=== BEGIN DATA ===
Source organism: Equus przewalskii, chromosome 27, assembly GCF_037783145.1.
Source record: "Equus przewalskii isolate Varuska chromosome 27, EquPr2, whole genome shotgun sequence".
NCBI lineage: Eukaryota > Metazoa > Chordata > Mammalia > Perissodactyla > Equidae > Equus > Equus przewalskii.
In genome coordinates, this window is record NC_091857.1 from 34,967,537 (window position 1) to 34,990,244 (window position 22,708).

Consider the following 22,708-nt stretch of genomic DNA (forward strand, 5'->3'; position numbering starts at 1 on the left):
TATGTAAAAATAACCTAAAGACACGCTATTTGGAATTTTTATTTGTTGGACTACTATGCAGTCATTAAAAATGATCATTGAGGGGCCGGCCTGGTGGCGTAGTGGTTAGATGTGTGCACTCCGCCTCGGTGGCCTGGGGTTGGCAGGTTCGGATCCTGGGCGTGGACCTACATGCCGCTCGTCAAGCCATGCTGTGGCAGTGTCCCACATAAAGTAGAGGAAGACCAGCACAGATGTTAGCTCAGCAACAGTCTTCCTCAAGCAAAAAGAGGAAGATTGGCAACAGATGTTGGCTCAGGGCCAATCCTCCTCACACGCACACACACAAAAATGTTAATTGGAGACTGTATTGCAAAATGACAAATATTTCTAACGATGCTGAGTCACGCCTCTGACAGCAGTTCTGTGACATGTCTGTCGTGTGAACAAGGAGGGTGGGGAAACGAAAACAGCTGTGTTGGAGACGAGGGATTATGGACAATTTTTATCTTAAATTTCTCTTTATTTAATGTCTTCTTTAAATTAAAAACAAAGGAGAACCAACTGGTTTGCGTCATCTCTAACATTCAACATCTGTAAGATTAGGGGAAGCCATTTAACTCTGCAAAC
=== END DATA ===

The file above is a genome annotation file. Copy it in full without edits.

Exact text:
Source organism: Equus przewalskii, chromosome 27, assembly GCF_037783145.1.
Source record: "Equus przewalskii isolate Varuska chromosome 27, EquPr2, whole genome shotgun sequence".
NCBI lineage: Eukaryota > Metazoa > Chordata > Mammalia > Perissodactyla > Equidae > Equus > Equus przewalskii.
In genome coordinates, this window is record NC_091857.1 from 34,967,537 (window position 1) to 34,990,244 (window position 22,708).

Consider the following 22,708-nt stretch of genomic DNA (forward strand, 5'->3'; position numbering starts at 1 on the left):
TATGTAAAAATAACCTAAAGACACGCTATTTGGAATTTTTATTTGTTGGACTACTATGCAGTCATTAAAAATGATCATTGAGGGGCCGGCCTGGTGGCGTAGTGGTTAGATGTGTGCACTCCGCCTCGGTGGCCTGGGGTTGGCAGGTTCGGATCCTGGGCGTGGACCTACATGCCGCTCGTCAAGCCATGCTGTGGCAGTGTCCCACATAAAGTAGAGGAAGACCAGCACAGATGTTAGCTCAGCAACAGTCTTCCTCAAGCAAAAAGAGGAAGATTGGCAACAGATGTTGGCTCAGGGCCAATCCTCCTCACACGCACACACACAAAAATGTTAATTGGAGACTGTATTGCAAAATGACAAATATTTCTAACGATGCTGAGTCACGCCTCTGACAGCAGTTCTGTGACATGTCTGTCGTGTGAACAAGGAGGGTGGGGAAACGAAAACAGCTGTGTTGGAGACGAGGGATTATGGACAATTTTTATCTTAAATTTCTCTTTATTTAATGTCTTCTTTAAATTAAAAACAAAGGAGAACCAACTGGTTTGCGTCATCTCTAACATTCAACATCTGTAAGATTAGGGGAAGCCATTTAACTCTGCAAAC